The Big Downshift
I took a couple of days about a month ago to explore western North Dakota with my best friend. We were a couple of Thelma and Louise adventurers who set out on the drive across the state to go back in time to visit Medora, the former home of Roughrider and president Theodore Roosevelt and current home of the Theodore Roosevelt National Park.
Here's your North Dakota history lesson: Medora was founded in April of 1883 by a 24-year old French nobleman, the Marquis De Mores, who named the town after his wife Medora, daughter of a wealthy New York City banker. With financial backing from his father-in-law, he founded the town of Medora east of the river, building a meat packing plant, a brick plant, a hotel, stores, and a large home (Chateau de Mores) overlooking his new town.
It was a fun trip, and, although I've lived in North Dakota all my life, I've only been to Medora maybe twice that I can remember. It's easy to forget about the beauty and diversity we have right in our own backyard.
Since eastern North Dakota, where I live, is relatively flat (OK, REALLY flat), I don't have much experience driving my five-speed CRV in hilly terrain. While driving through Theodore Roosevelt National Park and observing bison up close and personal, I found myself cruising along in fifth gear, only to find myself struggling to make it up the hills of the park. The harder I tried to get up the hills in fifth, the more my little car complained and strained. I forgot that the only way to climb the hills effectively is to shift down to fourth and even third gear to pick up speed and traction in the hills.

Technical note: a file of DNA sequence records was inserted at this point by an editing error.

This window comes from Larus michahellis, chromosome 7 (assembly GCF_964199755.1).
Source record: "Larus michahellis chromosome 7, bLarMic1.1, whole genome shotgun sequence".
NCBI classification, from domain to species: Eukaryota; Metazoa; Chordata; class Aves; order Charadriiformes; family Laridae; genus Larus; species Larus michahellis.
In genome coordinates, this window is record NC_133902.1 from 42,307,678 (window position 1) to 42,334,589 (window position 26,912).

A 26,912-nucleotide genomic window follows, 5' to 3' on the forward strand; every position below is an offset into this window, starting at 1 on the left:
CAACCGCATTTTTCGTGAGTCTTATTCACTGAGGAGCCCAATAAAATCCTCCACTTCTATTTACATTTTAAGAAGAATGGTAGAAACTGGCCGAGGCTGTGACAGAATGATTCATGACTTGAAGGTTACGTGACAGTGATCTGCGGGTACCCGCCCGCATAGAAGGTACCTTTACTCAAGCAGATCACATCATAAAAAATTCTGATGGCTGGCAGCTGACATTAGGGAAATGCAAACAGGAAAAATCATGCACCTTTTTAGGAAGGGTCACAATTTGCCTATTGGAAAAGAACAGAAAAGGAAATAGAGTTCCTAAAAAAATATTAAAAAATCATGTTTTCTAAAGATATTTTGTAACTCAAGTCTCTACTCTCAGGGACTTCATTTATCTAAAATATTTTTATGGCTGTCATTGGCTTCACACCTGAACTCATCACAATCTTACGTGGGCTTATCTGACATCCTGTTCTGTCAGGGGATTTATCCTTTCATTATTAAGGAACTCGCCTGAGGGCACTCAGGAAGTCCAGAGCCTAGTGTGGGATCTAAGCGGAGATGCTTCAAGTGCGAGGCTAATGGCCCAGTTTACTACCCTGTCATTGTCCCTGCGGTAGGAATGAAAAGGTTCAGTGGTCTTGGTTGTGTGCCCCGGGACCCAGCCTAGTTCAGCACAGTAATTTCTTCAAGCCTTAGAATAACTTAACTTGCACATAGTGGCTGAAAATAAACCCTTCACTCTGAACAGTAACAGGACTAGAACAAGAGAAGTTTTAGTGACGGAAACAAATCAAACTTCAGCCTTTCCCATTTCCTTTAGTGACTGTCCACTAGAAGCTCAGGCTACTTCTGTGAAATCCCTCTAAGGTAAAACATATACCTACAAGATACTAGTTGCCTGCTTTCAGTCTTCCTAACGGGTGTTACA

What a great metaphor for our lives. Only when we take time to shift into a lower gear can we get the traction we need to make it up the hills. It took a trip out west to remind me yet again to slow down and enjoy the view - both the new view in unfamiliar territory - but also the view I look at every day when I cruise through my life in fifth gear. Now each time I shift down - including last weekend when I found myself in standstill traffic during rush hour trying to get out of Minneapolis - I think about the hills of western North Dakota, and the message I got from the hills and the bison. Before my shift (pun intended), that traffic might have really gotten me upset. It's taken just that subtle shift to get a whole new perspective.
Shift into third and notice what you don't notice in fifth.